Följande två registervärden ska justeras:

HKLM\Software\FSLogix\Apps

Type:                      DWORD

Value Name:          RoamSearch

Value Data:            2

 

HKLM\Software\Policies\FSLogix\ODFC

Type:                      DWORD

Value Name:          RoamSearch

Value Data:            2

 

Hör gärna av er om ni skulle vara intresserade av eller vill veta mer om produkter från FSLogix, se gärna våra tidigare blogginlägg om FSLogix nedan:

FSLogix Profile Containers – Enkel och snabb Profilhantering

Office365 med FSLogix i en fleranvändarmiljö

OneDrive with simulated Single Sign-On

 

 



Azure Archive Storage – Manage access tier on all blobs in a container

Last week Archive blob storage went into general availability. If you haven’t checked it out you can find some info here Announcing general availability of Azure Archive Storage

After some testing we realized that you cant change the access tier for an entire container or storage account from the portal. The access tier had to be set blob by blob as shown in the picture.

Here is an easy way to set the access tier with Powershell on all blobs in a specific container. This can be helpful if you have a lot of blobs that could take benefit from the new Archive access tier.

After successfully running the code above we could see that all our blobs had change access tier to ”Archive”.

Our example is very simple and with some imagination you can take it further and for example change the access tiers of certain files with certain properties.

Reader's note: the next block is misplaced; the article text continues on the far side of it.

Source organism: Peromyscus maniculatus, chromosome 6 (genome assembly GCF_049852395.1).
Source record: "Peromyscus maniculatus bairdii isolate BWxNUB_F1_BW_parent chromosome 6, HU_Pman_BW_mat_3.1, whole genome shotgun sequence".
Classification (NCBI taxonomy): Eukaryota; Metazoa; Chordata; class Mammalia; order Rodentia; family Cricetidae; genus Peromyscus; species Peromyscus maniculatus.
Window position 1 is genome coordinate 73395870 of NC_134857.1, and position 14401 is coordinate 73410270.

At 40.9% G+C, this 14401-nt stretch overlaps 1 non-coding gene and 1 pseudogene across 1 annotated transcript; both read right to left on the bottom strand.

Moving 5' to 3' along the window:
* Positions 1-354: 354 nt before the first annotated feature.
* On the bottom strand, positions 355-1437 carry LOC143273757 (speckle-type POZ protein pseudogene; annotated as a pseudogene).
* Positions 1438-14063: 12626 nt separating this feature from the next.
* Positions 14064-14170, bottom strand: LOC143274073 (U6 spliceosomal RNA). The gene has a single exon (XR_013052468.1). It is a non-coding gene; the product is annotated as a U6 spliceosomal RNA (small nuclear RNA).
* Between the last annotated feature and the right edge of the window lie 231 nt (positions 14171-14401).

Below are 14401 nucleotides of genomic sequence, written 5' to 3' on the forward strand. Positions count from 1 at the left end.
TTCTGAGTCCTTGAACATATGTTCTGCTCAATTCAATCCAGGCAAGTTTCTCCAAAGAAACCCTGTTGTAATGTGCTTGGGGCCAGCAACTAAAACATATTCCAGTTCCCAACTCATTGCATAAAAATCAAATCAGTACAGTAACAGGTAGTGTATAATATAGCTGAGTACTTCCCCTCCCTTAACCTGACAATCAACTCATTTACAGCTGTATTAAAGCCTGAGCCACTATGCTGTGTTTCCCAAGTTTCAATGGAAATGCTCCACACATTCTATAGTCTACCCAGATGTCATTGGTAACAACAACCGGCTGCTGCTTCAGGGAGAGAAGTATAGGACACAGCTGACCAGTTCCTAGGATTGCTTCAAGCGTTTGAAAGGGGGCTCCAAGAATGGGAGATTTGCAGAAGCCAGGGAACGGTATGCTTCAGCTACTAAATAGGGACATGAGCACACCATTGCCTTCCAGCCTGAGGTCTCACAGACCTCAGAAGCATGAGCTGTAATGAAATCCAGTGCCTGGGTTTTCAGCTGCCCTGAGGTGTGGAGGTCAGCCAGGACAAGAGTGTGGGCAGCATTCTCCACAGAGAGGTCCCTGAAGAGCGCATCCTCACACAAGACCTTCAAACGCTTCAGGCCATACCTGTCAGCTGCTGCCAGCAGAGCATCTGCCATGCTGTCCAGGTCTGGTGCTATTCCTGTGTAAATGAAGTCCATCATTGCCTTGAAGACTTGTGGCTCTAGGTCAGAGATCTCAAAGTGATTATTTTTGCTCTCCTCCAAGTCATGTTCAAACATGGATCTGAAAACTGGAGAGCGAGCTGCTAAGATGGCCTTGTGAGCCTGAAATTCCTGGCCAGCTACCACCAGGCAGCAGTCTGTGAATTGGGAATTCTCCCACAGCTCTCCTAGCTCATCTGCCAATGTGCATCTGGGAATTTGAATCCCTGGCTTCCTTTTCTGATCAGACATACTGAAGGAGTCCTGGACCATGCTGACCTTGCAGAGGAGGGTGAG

Troubleshooting XenMobile

EMM systems are complex, error-prone and sensitive to changes from a lot of manufacturers, thus I’ll dedicate this post to just that: techniques for troubleshooting XenMobile. This is not a ”I have this problem, what could be the solution”-type post, but I’m rather going to outline some of the more useful tools that you can employ to help solve your problems.

XenMobile Analyzer

Easy to miss, but by far the easiest to use and among the more powerful troubleshooting tools. XM analyzer ”simulates” enrolling a device, authentication to both XenMobile and the NetScaler Gateway, browsing to internal URLs with Secure web as well as ShareFile SSO and Secure Mail Auto Discovery. When I’m setting up a new environment or troubleshoot an existing one, I usually start over here since it gives me a nice breakdown of which step fails as well as suggestions for possible fixes. One nice thing is that you can actually schedule reports to run at regular intervals, provided of course you allow enrolls without PIN.

XenMobile Analyzer results

XenMobile Analyzer is available at https://xmanalyzer.xm.citrix.com/ after logging in with your Citrix account.

XenMobile Connectivity Check

Available in the admin console, under Troubleshooting and Support > Diagnostics > XenMobile Connectivity Checks is this test. It is basically trying to reach other servers necessary for XenMobile to work, and allows you to see whether it works or not. It is a simple way to check if your internal firewalls are blocking something important:

XenMobile Connectivity Checks

 

Secure Mail Test Tool

If secure mail is what’s acting up for you, there is actually a dedicated test tool available to use. Much like the XenMobile Analyzer, it runs through a lot of tests and checks where it fails, but the Secure Mail Tool runs on your mobile device allowing you to see the other side of the equation. The only trouble with this tool is that you need to wrap it with the MDX tool in order to use it.

Secure Mail Test Tool

You can find more info about the test tool here: https://support.citrix.com/article/CTX141685

XenMobile Logs